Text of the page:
Union membership at Suncorp dropped from around 13 per cent in 2004 to 4 per cent in 2009 and essentially remained at this lower level until 2012. Instead, the company has a Suncorp Group Employee Council (SGEC), which is made up of 25 councillors that represent various business units. It meets quarterly to canvas and promote employee views and opinions and lobby management on behalf of employees.

And while the SGEC so far has limited influence on organisational decision-making, as an NER employer for 25 years, it has been effective in increasing employee voice and maintaining a more cooperative relationship between employees and management.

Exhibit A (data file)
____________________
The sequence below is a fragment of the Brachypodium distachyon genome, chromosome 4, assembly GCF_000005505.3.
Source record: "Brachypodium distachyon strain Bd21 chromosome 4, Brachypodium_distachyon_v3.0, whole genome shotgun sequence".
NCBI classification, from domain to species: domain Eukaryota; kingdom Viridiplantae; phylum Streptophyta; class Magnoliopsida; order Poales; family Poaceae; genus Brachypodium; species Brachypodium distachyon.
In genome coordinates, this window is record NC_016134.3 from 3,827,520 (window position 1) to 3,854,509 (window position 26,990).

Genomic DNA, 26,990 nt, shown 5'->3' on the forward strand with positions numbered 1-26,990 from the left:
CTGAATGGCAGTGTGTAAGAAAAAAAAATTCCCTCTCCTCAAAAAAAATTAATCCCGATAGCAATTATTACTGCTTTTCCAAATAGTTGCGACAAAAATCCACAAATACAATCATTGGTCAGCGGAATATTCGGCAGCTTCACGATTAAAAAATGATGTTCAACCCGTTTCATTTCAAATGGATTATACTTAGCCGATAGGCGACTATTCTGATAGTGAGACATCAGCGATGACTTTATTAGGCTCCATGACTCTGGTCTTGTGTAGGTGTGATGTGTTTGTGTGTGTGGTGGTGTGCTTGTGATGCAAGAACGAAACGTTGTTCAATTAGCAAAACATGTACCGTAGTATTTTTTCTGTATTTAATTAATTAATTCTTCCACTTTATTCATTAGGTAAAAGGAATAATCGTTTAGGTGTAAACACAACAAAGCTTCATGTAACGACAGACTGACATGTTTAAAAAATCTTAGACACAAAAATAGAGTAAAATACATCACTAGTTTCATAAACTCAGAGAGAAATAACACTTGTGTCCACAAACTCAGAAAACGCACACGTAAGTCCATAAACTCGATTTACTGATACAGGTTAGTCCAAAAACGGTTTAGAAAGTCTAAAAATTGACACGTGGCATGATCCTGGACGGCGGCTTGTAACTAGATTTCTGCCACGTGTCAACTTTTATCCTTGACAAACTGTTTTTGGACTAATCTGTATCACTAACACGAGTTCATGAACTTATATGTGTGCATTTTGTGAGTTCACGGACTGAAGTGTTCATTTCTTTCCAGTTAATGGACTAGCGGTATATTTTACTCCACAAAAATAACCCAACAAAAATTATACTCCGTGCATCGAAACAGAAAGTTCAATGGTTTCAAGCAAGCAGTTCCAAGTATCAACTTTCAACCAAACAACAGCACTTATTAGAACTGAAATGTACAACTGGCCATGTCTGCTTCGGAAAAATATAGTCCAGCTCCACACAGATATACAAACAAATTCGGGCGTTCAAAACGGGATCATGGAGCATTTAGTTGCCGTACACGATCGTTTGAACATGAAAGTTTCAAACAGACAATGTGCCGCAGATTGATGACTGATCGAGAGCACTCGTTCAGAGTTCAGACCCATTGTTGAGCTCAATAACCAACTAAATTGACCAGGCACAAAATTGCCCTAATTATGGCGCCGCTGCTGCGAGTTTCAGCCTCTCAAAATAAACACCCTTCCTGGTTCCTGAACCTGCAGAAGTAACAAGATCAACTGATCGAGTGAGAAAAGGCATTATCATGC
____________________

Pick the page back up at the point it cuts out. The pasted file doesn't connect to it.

In 2000, the SGEC handled around 60 cases entrusted by Suncorp employees, which grew to 330 by mid-2004. This grew to around 1,000 cases in 2009, at a time when a merger between Suncorp and Promina was taking place.

Because of the enterprise-specific focus of the council and its service, employees tend to approach the council for assistance before it escalates into a formal dispute with management.

Interestingly, this early intervention often results in satisfactory resolution of matters, with management engaging in extensive consultation. Buoyed by these results, the SGEC has made employee voice their strategic focus for the next couple of years.

NER at Suncorp Group is a unique case, resembling the European Works Council model, and is an organisation-based NER model with its committee members elected by employees.